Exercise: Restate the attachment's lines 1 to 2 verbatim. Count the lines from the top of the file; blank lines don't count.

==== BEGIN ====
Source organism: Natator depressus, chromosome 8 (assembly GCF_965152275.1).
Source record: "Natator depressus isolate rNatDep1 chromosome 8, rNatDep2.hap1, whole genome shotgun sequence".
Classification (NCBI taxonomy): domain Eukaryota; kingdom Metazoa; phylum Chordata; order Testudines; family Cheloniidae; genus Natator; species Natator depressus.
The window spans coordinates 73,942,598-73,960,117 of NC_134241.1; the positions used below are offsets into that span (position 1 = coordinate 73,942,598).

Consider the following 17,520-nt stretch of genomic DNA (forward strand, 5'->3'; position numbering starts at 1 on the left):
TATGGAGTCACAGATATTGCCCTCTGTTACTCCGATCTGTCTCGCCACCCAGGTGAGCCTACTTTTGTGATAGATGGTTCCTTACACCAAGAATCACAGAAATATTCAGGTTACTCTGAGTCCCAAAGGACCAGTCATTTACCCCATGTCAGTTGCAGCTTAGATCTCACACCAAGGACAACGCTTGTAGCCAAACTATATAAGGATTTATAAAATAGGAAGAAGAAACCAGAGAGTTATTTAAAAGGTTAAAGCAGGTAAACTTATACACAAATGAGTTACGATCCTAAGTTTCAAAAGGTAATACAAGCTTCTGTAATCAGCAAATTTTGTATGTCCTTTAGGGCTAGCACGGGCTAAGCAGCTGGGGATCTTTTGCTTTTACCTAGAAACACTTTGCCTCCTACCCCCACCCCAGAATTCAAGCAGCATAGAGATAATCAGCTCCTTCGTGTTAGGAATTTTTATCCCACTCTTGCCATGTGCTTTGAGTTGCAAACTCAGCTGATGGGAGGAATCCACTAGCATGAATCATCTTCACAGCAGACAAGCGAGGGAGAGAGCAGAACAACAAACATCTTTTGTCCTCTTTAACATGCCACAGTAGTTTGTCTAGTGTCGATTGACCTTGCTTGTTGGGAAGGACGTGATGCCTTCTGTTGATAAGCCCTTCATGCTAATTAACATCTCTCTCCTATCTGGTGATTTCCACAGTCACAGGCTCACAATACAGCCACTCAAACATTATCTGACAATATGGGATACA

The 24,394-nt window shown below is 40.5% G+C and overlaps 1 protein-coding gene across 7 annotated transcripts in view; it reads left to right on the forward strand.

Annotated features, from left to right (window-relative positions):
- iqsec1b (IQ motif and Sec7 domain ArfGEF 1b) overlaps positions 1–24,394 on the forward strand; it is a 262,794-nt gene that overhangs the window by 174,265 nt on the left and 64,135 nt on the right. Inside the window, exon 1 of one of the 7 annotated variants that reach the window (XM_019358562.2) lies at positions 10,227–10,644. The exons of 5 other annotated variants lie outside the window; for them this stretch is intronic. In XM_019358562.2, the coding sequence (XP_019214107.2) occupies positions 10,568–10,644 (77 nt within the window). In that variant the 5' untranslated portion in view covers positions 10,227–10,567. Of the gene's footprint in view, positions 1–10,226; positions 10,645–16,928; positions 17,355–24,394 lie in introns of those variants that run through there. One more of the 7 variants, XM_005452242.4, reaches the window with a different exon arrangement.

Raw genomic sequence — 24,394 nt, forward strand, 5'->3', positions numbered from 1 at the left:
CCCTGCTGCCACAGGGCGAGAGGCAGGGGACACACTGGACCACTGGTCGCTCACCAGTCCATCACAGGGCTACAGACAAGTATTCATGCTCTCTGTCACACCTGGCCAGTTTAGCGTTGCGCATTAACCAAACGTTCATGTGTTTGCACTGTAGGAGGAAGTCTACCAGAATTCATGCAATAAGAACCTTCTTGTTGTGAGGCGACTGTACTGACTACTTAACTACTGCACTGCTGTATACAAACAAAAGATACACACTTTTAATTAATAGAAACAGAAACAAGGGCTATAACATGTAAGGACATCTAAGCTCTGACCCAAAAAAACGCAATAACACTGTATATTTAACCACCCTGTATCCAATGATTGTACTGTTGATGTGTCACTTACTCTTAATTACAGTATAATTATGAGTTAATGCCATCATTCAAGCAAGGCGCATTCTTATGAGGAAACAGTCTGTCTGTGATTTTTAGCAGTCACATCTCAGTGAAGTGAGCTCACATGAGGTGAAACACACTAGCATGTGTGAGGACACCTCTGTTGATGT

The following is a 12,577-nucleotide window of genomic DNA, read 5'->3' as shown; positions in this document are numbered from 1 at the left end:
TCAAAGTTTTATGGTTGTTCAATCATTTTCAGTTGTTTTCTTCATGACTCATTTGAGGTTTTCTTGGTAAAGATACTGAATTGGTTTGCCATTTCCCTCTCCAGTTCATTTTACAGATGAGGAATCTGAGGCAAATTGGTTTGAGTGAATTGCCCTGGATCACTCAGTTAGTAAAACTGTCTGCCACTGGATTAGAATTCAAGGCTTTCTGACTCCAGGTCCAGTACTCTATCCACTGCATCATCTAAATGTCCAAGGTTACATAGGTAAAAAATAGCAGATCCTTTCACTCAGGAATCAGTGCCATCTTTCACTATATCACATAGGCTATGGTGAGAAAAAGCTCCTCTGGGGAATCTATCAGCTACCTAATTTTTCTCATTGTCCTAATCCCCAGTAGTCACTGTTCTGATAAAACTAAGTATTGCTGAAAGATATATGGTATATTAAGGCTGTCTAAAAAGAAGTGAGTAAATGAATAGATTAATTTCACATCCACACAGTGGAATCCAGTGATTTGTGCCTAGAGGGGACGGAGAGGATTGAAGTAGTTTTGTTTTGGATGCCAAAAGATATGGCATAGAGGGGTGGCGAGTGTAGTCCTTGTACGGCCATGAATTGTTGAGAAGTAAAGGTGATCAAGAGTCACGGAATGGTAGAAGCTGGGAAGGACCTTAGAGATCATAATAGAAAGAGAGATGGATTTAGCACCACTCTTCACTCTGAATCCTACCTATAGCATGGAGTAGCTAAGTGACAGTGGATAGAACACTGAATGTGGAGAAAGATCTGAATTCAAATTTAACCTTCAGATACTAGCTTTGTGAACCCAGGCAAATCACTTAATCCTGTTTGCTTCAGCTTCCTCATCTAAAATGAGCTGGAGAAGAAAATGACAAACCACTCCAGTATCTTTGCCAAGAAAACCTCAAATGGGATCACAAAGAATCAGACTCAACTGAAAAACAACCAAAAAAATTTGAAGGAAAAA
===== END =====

Source organism: Natator depressus, chromosome 8 (assembly GCF_965152275.1).
Source record: "Natator depressus isolate rNatDep1 chromosome 8, rNatDep2.hap1, whole genome shotgun sequence".